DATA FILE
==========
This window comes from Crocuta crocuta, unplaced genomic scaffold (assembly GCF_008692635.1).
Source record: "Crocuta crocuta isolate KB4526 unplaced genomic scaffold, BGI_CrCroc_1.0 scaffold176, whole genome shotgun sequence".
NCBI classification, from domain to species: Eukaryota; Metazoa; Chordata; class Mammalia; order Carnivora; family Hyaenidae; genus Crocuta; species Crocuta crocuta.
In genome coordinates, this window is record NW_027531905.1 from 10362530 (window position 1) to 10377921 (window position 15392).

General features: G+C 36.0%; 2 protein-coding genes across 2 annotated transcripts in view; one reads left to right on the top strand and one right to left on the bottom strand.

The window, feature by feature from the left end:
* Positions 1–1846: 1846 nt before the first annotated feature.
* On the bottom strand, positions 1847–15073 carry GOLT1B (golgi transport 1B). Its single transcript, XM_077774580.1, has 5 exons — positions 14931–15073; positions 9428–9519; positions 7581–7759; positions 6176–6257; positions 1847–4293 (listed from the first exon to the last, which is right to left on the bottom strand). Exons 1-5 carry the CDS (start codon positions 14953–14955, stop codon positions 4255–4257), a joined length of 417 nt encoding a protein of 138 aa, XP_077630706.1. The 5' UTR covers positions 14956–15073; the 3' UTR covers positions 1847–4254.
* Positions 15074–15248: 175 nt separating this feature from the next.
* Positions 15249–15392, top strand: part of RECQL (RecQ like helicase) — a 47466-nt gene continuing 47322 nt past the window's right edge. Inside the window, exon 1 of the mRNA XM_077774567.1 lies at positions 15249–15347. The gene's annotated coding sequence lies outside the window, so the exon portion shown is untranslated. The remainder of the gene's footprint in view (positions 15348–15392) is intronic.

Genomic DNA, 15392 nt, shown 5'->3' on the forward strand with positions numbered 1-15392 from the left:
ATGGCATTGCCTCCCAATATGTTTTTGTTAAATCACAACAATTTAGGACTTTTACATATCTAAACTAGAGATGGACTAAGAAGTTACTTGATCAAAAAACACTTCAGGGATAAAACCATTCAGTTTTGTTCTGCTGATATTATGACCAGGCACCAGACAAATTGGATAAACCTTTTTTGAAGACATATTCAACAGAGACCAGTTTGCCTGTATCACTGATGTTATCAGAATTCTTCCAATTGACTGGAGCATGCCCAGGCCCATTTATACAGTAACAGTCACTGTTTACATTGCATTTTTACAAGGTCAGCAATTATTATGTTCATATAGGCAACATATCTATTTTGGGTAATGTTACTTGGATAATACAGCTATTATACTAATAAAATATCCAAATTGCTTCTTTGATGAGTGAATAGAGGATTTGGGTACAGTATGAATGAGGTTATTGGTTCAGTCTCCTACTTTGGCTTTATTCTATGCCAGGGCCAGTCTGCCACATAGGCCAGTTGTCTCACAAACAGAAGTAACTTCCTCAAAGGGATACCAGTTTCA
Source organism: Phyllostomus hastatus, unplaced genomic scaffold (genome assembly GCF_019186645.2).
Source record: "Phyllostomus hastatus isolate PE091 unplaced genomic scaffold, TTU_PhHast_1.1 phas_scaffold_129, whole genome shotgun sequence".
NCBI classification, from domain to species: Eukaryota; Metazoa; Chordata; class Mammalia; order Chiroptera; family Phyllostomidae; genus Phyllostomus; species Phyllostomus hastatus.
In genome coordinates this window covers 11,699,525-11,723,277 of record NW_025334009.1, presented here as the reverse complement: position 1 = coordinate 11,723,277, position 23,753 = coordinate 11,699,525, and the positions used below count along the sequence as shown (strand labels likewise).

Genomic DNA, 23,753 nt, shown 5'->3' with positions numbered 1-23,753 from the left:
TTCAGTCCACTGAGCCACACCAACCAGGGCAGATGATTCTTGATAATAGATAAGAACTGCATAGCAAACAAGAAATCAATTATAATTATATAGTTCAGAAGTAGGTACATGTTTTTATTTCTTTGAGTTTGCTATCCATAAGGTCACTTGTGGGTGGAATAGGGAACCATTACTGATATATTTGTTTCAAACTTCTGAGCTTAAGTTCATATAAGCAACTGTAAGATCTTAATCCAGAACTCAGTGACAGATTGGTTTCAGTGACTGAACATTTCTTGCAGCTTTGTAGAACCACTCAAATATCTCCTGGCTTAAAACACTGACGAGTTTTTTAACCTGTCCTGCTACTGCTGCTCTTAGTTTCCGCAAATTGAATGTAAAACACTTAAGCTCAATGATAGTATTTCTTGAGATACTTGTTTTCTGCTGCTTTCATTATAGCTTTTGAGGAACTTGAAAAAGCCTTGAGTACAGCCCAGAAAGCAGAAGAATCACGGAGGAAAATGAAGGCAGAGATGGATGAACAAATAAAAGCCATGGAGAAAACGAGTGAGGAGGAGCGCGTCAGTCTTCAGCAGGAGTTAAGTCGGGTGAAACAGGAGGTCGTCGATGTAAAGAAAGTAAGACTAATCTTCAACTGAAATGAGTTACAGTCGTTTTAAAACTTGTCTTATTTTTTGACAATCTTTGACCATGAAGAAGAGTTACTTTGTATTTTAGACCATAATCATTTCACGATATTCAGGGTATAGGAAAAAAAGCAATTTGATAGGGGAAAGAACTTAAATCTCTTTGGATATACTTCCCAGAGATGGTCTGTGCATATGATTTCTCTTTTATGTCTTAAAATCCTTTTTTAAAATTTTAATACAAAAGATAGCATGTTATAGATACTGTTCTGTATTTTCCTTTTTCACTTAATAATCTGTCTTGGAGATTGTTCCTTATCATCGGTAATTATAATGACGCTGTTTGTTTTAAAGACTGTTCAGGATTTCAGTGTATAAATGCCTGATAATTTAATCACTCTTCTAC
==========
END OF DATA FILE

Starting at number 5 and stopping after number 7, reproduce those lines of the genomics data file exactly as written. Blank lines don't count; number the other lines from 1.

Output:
General features: G+C 36.0%; 2 protein-coding genes across 2 annotated transcripts in view; one reads left to right on the top strand and one right to left on the bottom strand.

The window, feature by feature from the left end:
* Positions 1–1846: 1846 nt before the first annotated feature.